We’ve had an unusual number of plaintiffs’ side blogs link to our Riegel posts over the past several days. While we’re flattered that the other side thinks we’re worth noticing, the traffic from these links has produced quite a few comments trashing either the Supreme Court (especially Justice Scalia), the FDA, or both. We’ve returned

We told you when we posted about it last week (here and here) that the FDA’s new proposed CBE regulation would create a firestorm.

The organization formerly known as ATLA was the first to react, but the Democrats in Congress were not far behind.

Today’s Star-Ledger reported on a letter several leading Democrats

The Wyeth v. Levine case is such a big deal that you can bet we’ll be discussing it a lot. For one thing, it has the potential to obliterate entire mass tort litigations at a stroke. Since we’re mass tort kind of guys, we’re keeping a mental hit list of where we’d strike first after

The FDA posted on its website today a regulatory initiative that will affect many prescription drug/implied preemption arguments. It’s an agency’s proposal to change amend its “Changes Being Effected” regulations for drugs, devices and biologics rule to restrict the ability of manufacturers to make label changes that add/strengthen warnings prior to FDA approval.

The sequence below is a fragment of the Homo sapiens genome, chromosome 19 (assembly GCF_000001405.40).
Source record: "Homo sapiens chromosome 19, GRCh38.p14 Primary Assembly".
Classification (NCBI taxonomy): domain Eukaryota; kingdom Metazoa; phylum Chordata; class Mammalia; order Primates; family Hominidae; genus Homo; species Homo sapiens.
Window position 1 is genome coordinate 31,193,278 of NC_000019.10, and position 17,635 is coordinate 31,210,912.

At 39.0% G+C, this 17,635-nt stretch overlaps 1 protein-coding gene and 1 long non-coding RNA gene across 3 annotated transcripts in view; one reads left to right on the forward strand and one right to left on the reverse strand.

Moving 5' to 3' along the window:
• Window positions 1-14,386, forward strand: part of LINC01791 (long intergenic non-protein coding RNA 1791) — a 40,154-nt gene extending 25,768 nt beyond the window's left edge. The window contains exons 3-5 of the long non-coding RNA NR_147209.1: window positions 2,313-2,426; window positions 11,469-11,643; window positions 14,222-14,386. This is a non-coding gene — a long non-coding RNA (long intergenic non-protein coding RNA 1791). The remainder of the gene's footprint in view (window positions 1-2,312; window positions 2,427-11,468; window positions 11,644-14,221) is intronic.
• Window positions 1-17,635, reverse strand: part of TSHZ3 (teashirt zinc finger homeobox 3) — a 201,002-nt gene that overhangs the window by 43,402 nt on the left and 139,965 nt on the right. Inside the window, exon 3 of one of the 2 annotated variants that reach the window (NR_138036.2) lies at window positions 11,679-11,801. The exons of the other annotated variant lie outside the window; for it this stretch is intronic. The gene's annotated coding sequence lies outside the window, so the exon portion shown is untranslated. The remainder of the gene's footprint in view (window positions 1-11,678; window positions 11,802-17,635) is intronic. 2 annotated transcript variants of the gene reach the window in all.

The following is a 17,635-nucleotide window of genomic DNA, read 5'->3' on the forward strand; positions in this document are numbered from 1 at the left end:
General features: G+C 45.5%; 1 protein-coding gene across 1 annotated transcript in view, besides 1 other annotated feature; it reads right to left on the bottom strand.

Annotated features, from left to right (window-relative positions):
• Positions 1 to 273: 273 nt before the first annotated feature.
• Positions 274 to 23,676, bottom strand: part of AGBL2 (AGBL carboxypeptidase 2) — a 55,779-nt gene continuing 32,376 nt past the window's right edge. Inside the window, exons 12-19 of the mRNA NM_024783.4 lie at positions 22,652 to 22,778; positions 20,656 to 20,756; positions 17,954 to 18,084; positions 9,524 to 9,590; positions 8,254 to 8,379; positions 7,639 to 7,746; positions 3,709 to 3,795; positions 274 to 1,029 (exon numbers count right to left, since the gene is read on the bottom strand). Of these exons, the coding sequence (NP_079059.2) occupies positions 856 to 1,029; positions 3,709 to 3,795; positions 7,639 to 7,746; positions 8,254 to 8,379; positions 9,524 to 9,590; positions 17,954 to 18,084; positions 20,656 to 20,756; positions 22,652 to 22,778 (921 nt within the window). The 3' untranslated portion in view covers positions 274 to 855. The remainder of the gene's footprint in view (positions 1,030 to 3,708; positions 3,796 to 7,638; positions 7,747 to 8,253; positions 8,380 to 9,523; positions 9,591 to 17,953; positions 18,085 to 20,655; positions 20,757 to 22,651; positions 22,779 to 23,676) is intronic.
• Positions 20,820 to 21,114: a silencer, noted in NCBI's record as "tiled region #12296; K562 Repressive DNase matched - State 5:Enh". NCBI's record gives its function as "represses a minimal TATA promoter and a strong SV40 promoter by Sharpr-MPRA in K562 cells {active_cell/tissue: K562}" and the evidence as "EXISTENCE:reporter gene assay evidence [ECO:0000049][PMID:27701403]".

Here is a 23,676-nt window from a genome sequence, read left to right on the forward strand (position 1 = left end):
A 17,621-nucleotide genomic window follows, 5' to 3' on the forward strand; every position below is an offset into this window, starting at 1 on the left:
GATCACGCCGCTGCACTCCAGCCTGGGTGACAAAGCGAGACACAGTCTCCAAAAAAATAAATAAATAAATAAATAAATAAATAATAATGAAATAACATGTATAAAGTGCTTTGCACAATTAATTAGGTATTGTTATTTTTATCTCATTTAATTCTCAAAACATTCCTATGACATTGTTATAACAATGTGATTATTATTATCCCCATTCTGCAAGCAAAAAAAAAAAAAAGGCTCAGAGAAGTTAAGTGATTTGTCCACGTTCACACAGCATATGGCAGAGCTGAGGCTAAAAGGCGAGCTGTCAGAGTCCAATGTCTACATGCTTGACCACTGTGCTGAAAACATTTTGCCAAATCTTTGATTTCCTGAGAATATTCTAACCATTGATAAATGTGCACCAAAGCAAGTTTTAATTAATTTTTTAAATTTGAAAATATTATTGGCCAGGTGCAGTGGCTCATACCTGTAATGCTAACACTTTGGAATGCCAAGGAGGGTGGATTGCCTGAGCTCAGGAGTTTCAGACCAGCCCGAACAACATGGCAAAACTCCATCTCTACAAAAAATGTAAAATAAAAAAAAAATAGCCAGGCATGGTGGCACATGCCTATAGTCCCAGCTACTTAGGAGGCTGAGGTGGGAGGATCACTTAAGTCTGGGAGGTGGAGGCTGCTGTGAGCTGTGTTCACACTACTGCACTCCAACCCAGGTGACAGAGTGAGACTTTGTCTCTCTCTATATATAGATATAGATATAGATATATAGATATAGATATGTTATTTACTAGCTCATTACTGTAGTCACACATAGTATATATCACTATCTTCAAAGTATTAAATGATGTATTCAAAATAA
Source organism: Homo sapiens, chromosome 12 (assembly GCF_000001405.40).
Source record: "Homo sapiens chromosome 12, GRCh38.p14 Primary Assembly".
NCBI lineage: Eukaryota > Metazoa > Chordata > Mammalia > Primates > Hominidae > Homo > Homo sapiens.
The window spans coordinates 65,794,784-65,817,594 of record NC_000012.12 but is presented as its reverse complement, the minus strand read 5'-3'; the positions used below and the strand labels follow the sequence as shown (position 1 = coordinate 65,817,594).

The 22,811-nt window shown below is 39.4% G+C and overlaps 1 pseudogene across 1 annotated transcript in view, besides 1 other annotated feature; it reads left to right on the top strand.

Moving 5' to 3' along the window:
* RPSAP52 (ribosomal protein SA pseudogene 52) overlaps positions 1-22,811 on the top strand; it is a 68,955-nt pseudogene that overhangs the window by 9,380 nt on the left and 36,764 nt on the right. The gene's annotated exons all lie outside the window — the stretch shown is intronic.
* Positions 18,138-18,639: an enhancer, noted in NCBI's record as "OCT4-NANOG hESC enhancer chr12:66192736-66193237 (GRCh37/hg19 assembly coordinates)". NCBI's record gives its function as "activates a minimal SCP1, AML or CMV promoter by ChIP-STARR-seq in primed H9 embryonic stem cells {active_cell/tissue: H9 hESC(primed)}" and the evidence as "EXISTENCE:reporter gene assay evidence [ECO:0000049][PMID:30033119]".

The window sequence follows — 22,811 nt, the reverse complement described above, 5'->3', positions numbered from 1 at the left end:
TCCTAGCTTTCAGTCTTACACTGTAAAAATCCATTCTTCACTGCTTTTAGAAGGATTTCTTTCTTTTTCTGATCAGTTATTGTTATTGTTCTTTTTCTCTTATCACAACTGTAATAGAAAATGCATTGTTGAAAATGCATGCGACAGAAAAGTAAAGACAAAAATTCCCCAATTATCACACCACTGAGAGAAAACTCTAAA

We’re both

Implied preemption in prescription drug cases basically comes down to how a judge feels about whether a manufacturer can unilaterally change its label to “strengthen” warnings under 21 C.F.R. §314.70(c) – the so-called “Changes Being Effected” (CBE) regulation. Our side claims that the CBE regulation doesn’t change anything fundamentally, because the FDA still has to

When you argue implied preemption as much as we do in prescription drug product liability litigation cases, you get to know the plaintiffs’ come back arguments in your sleep. Chief among them is that because the FDA’s so-called “changes being effected” (“CBE”) regulation, 21 C.F.R. §314.70(c), allows drug manufacturers to strengthen safety language without